City shows compassion in our forests and on transit
I’m hurt and saddened when I hear the province disparage our municipal government. I find the City of Toronto consistently embodies and expresses humane values. It should be lauded, not criticized.
Recently, as I walked near St. Clair W. station, I came upon a city-authorized sign at the entrance to the Nordheimer Ravine. It featured a photograph of a coyote with its thick wolf tail and the words, “Coyotes are a natural part of the urban landscape.”
While some governments portray this animal as wild and menacing, Toronto suggests it’s a member of our civic family. It’s not an alien but a neighbour. The sign could have said these canines are forest-dwellers; instead, emphasizing their bond with humans, it stressed they’re urbanites.
The city could present coyotes as vermin. It could urge their eradication — and enlist public support in this undertaking. It doesn’t. Yes, it says we should “exercise caution” and warns these animals can threaten pets. But overall it counsels tolerance.
The municipality doesn’t want them harmed. Its website explains what to do during an encounter: “Throw a tennis ball or a small pebble or stick at the coyote, but only to show the coyote who is boss — not to injure!” The latter injunction is significant. In its effort to protect residents, the city will not condone anti-animal violence. The goal, suggests the website, is to “live in harmony with Toronto’s wildlife.”
This refusal to demonize is beneficial to the animal, as it helps prevent cruelty — but it also benefits people. It fosters in Toronto a spirit of broad acceptance. Among creatures both four-legged and two, the objective is co-existence and embrace of the “other.”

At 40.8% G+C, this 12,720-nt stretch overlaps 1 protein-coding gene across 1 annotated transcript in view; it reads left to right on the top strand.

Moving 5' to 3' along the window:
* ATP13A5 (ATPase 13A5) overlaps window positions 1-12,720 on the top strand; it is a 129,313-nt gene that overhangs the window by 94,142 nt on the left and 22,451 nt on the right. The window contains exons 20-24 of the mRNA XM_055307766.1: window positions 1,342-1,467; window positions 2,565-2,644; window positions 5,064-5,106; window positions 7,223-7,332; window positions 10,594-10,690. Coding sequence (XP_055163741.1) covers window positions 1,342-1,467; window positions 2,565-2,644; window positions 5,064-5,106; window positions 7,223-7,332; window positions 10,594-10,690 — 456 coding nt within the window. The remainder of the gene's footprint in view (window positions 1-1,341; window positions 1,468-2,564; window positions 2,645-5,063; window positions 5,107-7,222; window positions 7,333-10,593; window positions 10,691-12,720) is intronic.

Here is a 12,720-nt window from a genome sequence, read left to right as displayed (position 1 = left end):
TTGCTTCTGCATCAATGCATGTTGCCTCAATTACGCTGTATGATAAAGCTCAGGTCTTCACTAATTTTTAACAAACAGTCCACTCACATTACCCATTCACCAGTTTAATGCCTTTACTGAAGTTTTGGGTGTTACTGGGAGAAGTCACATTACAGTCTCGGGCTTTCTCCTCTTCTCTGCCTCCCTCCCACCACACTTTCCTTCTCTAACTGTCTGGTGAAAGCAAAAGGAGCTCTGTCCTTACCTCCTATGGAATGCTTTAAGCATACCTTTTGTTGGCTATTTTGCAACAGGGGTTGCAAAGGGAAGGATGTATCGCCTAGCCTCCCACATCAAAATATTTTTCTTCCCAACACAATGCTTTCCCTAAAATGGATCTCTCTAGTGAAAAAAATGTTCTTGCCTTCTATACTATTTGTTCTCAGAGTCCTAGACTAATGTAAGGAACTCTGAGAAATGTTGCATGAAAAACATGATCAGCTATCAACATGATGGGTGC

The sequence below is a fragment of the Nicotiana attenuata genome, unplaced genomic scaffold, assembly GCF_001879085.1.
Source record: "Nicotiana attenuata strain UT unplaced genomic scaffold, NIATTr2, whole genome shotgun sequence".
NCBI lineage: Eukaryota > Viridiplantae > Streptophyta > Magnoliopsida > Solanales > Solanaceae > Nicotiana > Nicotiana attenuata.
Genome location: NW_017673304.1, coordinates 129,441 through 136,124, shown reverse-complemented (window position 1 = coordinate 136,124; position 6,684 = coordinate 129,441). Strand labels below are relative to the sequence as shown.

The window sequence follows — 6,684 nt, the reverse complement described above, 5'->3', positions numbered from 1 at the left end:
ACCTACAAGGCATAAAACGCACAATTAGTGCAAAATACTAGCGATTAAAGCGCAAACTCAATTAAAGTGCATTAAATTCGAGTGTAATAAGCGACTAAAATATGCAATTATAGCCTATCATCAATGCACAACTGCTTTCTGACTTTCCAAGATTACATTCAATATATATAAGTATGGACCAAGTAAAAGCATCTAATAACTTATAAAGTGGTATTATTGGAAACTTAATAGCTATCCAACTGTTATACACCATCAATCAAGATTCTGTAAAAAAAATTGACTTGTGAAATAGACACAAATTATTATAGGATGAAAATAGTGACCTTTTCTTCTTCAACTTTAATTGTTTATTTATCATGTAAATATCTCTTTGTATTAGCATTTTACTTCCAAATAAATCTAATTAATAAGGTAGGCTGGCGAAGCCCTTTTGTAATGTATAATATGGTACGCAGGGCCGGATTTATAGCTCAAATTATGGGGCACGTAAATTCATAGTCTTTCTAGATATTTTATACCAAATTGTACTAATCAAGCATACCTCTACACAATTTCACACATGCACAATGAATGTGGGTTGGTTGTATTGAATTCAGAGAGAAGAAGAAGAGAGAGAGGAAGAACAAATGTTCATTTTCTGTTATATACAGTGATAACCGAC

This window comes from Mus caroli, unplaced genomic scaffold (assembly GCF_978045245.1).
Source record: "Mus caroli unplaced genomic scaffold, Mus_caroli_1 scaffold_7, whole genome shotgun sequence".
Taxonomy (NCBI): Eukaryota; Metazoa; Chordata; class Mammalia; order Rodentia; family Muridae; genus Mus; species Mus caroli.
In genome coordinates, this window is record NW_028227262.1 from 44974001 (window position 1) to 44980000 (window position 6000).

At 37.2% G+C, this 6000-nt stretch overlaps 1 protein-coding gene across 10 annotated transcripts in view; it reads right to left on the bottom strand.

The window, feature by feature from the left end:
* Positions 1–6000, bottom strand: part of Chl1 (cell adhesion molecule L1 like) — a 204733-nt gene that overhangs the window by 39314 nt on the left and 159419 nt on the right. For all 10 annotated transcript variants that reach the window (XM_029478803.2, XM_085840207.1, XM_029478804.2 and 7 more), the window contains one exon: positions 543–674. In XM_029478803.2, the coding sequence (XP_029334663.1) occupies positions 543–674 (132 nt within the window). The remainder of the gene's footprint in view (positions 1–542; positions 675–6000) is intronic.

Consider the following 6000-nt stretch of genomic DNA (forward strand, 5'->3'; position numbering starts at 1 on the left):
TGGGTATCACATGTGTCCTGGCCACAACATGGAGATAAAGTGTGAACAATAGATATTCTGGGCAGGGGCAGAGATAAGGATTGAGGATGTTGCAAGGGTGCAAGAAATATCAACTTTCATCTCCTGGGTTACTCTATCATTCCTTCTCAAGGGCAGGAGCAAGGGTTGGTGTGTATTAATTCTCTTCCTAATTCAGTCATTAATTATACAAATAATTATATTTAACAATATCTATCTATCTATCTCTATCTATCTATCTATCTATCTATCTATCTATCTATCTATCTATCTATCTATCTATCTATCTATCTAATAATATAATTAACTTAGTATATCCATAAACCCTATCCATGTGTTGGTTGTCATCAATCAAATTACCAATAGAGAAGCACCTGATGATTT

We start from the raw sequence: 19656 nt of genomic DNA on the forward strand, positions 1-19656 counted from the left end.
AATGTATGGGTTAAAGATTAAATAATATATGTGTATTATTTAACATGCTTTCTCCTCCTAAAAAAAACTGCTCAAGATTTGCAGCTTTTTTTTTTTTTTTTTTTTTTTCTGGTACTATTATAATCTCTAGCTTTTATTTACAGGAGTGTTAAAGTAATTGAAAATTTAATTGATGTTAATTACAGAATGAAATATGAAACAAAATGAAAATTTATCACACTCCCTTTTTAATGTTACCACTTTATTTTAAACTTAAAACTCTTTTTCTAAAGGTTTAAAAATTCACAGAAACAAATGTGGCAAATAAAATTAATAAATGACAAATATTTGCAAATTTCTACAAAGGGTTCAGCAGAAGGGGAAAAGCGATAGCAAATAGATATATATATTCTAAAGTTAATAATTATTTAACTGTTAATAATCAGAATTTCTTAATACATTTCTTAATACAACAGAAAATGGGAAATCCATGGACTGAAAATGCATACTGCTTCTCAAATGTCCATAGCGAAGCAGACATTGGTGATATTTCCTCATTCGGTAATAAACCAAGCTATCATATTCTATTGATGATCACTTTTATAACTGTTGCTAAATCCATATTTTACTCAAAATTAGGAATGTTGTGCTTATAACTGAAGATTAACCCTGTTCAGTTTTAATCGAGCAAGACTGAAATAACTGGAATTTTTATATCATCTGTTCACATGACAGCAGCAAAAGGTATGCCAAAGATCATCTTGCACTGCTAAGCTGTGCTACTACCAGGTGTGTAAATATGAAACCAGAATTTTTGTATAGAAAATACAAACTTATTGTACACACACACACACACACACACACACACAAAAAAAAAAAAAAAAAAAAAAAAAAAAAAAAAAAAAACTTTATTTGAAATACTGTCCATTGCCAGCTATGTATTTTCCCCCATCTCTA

This ethos also finds expression in the “TTC Way” advertising campaign. Transit vehicles and stations display a series of maxims setting out how riders and staff should be treated. Two of the most powerful: “We welcome all” and “We are becoming a transit system that is more accessible for all.”
At one level, the TTC is saying everyone should be able to enter its vehicles; for example, through subway-station elevators or ramps that allow wheelchairs onto streetcars. But these messages are not just about mobility. They telegraph a humane politics.
Many places around the globe emphatically do not “welcome all.” Quite the contrary. We live in a world that, throughout history and often today, turns people away. The TTC refuses to do this.
While some governments are tightening borders and building walls, the commission pledges the diametric opposite: it affirms the value of taking barriers — physical and monetary — down. (The city is phasing in fare reductions for low-income passengers.) If signs on our buses and streetcars state repeatedly, “We welcome all,” it builds a compassionate culture in which, for example, racists cannot easily call for refugees’ expulsion.
While Ontario is ending the basic income pilot and cancelling a minimum wage boost — which will harm the vulnerable — the city is working to diminish cruelty, in both our forests and the wider community.
The province is essentially saying that the highest priority is to put more money in your own pocket. The TTC Way says: “Look out for each other.”
Gideon Forman is a transportation policy analyst at the David Suzuki Foundation.